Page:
Although corticosteroids are effective for treating Crohn's disease, approximately 20% of patients who respond become sick again when steroids are withdrawn and become steroid dependent. Furthermore, corticosteroids exhibit significant adverse effects. TNF alpha is a chemical that causes some of the inflammation of Crohn's disease. Tumor necrosis factor (TNF) alpha blocking drugs may provide an alternate treatment for patients who do not respond to corticosteroid or immunosuppressive drug treatment. This review shows that a single intravenous infusion of infliximab (5 mg/kg) may be an effective treatment for patients with active Crohn's disease who no longer respond to corticosteroids or immunosuppressive drugs. There is also some evidence that CDP571, another TNF alpha blocking drug may be effective. There is no evidence to support the use of etanercept, a drug that blocks the action of TNF alpha by binding to receptors. There were no serious side effects associated with TNF blocking drugs, although the follow-up period of the studies reported in this review may have been too short to assess the development of serious side effects.
Evidence from one randomized controlled trial suggests that a single infusion of infliximab may be effective for induction of remission in Crohn's disease. Based on this study, we can recommend a dose of 5 mg/kg. There is also some evidence that CDP571 may be effective in inducing remission in Crohn's disease. We did not find any evidence that supports the use of etanercept in Crohn's disease. The period of follow up for the patients in these studies was probably too short to allow adequate assessment of recently reported serious adverse effects such as tuberculosis and lymphoma.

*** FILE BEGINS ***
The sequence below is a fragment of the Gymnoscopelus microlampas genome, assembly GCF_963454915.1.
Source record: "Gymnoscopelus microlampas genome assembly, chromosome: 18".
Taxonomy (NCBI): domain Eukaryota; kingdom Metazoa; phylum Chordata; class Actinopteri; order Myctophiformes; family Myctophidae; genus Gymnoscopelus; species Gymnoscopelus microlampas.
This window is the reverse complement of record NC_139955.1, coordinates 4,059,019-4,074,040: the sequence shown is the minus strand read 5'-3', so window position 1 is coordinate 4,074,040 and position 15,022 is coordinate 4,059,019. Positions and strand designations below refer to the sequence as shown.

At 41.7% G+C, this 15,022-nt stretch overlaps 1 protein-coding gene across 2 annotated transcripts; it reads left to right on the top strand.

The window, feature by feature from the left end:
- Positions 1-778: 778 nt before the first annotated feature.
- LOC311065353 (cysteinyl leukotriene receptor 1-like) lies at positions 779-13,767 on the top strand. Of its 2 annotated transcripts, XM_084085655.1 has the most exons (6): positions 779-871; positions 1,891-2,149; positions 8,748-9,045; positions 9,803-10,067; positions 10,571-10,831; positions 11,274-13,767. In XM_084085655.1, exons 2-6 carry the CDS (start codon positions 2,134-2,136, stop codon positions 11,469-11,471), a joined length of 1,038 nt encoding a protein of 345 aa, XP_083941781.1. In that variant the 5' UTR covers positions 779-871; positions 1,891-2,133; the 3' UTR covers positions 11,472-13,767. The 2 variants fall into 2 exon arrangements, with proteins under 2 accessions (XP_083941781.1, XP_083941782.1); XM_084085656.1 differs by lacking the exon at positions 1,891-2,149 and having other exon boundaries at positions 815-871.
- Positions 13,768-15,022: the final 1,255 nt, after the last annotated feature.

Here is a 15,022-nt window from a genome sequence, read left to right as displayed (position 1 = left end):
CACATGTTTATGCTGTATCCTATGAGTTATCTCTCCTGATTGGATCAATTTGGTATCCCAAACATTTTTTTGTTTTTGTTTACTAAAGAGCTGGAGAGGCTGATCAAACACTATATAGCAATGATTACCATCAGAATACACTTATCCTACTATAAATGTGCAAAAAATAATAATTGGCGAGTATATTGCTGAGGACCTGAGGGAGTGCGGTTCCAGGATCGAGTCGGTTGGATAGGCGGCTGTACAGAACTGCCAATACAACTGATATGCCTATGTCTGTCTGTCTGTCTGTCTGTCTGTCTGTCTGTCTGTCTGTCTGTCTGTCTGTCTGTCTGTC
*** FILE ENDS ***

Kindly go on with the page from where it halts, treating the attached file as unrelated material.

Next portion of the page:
Crohn's disease may be refractory to conventional treatments such as corticosteroids, enteral nutrition and immuno-suppressive agents. A number of patients with the disease may also become steroid-dependent leading to increased risk of developing steroid-related adverse effects. Recent studies suggest that TNF-a blocking agents may be effective in inducing remission in Crohn's disease.
To conduct a systematic review to evaluate the effectiveness of TNF-a blocking agents in inducing remission in patients with active Crohn's disease.
We searched MEDLINE (1966-June 2003), EMBASE (1984-June 2003), the Cochrane Central Register of Controlled Trials from the Cochrane Library (Issue 2, 2003) and the IBD Review Group Specialized Trials Register. We hand-searched the articles cited in each publication obtained.
We included only randomised controlled trials in which patients with active Crohn's disease (defined by a validated Crohn's disease activity index) were randomly allocated to receive a TNF-a blocking agent in the treatment arm , or to receive placebo or another treatment in the comparison arm.
Data extraction and assessment of the methodological quality of each trial were independently performed by two reviewers. Any disagreement among reviewers was resolved by consensus. Outcome measures reported in the primary studies included clinical remission, clinical response and changes in disease activity index.
Ten studies were identified of which 4 met the inclusion criteria. The included studies either differed in the type of TNF-a blocking agent used or in the way outcomes were assessed to such an extent that we considered it inappropriate to combine the data statistically. There is evidence from one randomised controlled trial that suggests that a single intravenous infusion of the monoclonal antibody cA2, infliximab, may be effective for induction of remission in Crohn's disease. There was no difference in response rates among infliximab doses of 5, 10 or 20 mg/kg. The results of two other trials suggested that CDP571, the genetically engineered human TNF monoclonal antibody, may also be effective in reducing disease activity index at 2 weeks after an infusion. We did not find any evidence to support the use of etanercept in Crohn's disease.